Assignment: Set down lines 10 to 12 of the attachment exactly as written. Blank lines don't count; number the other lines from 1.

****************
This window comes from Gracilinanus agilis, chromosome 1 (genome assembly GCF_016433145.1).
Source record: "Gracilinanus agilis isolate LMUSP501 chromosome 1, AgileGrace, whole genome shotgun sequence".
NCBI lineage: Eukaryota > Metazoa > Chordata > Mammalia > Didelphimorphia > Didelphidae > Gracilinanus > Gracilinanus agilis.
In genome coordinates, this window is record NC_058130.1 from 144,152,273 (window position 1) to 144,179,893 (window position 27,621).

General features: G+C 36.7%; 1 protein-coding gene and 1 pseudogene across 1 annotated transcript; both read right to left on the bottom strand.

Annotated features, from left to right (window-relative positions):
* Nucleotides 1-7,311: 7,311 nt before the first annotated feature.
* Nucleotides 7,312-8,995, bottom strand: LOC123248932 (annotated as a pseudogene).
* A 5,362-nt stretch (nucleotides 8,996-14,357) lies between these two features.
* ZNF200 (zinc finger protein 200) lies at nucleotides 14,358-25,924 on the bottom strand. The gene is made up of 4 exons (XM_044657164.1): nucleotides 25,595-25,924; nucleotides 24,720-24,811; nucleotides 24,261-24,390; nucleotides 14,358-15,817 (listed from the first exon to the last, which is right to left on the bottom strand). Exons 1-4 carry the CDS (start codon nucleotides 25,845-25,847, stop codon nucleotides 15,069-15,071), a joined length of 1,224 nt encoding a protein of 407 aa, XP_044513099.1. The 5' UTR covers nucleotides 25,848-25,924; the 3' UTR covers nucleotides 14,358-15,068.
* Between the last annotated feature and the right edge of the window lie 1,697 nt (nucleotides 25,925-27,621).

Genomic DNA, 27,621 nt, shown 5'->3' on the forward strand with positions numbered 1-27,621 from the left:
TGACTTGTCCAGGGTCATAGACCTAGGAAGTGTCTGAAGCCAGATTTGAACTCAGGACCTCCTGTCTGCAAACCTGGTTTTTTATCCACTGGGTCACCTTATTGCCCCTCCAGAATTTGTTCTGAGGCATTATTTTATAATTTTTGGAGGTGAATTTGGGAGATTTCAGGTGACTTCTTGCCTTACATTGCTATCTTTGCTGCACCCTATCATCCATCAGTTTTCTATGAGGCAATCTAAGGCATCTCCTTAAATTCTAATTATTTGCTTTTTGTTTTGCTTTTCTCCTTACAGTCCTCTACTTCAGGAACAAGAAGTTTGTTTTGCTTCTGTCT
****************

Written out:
* ZNF200 (zinc finger protein 200) lies at nucleotides 14,358-25,924 on the bottom strand. The gene is made up of 4 exons (XM_044657164.1): nucleotides 25,595-25,924; nucleotides 24,720-24,811; nucleotides 24,261-24,390; nucleotides 14,358-15,817 (listed from the first exon to the last, which is right to left on the bottom strand). Exons 1-4 carry the CDS (start codon nucleotides 25,845-25,847, stop codon nucleotides 15,069-15,071), a joined length of 1,224 nt encoding a protein of 407 aa, XP_044513099.1. The 5' UTR covers nucleotides 25,848-25,924; the 3' UTR covers nucleotides 14,358-15,068.
* Between the last annotated feature and the right edge of the window lie 1,697 nt (nucleotides 25,925-27,621).

Genomic DNA, 27,621 nt, shown 5'->3' on the forward strand with positions numbered 1-27,621 from the left: